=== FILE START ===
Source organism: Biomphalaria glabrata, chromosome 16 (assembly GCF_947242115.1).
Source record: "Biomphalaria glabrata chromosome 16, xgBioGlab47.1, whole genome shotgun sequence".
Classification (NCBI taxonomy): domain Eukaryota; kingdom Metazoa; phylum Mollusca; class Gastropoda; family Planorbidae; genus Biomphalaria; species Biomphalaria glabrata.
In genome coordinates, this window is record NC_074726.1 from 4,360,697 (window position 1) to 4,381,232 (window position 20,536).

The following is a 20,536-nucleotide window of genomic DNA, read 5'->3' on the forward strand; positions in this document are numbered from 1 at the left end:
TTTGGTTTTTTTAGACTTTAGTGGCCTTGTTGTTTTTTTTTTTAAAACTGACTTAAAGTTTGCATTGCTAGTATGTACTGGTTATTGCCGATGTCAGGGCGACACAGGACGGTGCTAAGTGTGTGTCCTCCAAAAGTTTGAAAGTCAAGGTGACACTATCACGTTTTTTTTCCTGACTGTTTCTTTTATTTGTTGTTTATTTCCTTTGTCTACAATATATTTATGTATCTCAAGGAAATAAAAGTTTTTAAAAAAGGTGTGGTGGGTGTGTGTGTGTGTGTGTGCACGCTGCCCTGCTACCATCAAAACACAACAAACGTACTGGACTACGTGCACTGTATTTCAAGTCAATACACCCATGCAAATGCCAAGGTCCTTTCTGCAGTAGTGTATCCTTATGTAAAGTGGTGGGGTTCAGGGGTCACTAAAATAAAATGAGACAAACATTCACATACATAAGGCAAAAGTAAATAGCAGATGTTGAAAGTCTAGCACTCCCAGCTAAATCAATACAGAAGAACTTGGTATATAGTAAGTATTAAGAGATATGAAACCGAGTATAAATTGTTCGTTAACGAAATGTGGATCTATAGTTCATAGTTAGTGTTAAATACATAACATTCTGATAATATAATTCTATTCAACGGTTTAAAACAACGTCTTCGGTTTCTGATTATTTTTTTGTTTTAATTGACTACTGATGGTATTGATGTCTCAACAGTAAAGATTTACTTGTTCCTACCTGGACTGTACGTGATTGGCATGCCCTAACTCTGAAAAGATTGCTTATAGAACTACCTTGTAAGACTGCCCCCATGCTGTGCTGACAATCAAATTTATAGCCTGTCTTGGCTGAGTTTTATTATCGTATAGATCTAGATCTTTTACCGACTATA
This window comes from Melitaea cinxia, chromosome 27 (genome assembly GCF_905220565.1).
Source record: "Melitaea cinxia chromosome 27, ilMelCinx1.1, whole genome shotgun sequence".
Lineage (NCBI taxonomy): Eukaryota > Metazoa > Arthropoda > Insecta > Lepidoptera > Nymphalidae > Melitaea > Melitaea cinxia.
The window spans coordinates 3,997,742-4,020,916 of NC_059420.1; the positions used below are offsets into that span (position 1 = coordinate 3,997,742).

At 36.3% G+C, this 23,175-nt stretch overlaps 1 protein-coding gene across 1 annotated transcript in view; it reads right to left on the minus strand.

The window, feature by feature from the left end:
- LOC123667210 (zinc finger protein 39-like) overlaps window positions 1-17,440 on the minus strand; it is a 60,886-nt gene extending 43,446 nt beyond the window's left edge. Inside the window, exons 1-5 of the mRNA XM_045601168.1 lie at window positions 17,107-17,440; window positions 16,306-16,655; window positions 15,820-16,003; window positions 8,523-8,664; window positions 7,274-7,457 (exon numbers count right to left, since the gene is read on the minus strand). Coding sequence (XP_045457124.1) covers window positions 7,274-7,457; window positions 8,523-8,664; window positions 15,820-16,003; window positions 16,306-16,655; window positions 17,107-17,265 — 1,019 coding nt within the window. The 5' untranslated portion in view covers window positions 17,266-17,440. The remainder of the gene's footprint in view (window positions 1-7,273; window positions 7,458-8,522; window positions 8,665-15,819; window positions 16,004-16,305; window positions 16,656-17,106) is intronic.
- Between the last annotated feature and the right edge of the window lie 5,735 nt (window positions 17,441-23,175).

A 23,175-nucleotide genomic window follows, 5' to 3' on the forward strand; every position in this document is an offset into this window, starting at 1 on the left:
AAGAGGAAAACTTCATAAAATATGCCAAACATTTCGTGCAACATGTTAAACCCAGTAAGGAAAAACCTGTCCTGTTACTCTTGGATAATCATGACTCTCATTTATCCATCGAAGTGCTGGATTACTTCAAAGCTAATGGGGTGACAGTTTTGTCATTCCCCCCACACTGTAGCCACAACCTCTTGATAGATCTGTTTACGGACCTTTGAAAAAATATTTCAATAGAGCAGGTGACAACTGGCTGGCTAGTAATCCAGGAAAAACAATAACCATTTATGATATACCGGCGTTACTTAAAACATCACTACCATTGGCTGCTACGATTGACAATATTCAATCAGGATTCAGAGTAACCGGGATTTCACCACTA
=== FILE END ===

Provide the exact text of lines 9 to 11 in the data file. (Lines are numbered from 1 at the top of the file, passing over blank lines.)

Lineage (NCBI taxonomy): Eukaryota > Metazoa > Arthropoda > Insecta > Lepidoptera > Nymphalidae > Melitaea > Melitaea cinxia.
The window spans coordinates 3,997,742-4,020,916 of NC_059420.1; the positions used below are offsets into that span (position 1 = coordinate 3,997,742).

At 36.3% G+C, this 23,175-nt stretch overlaps 1 protein-coding gene across 1 annotated transcript in view; it reads right to left on the minus strand.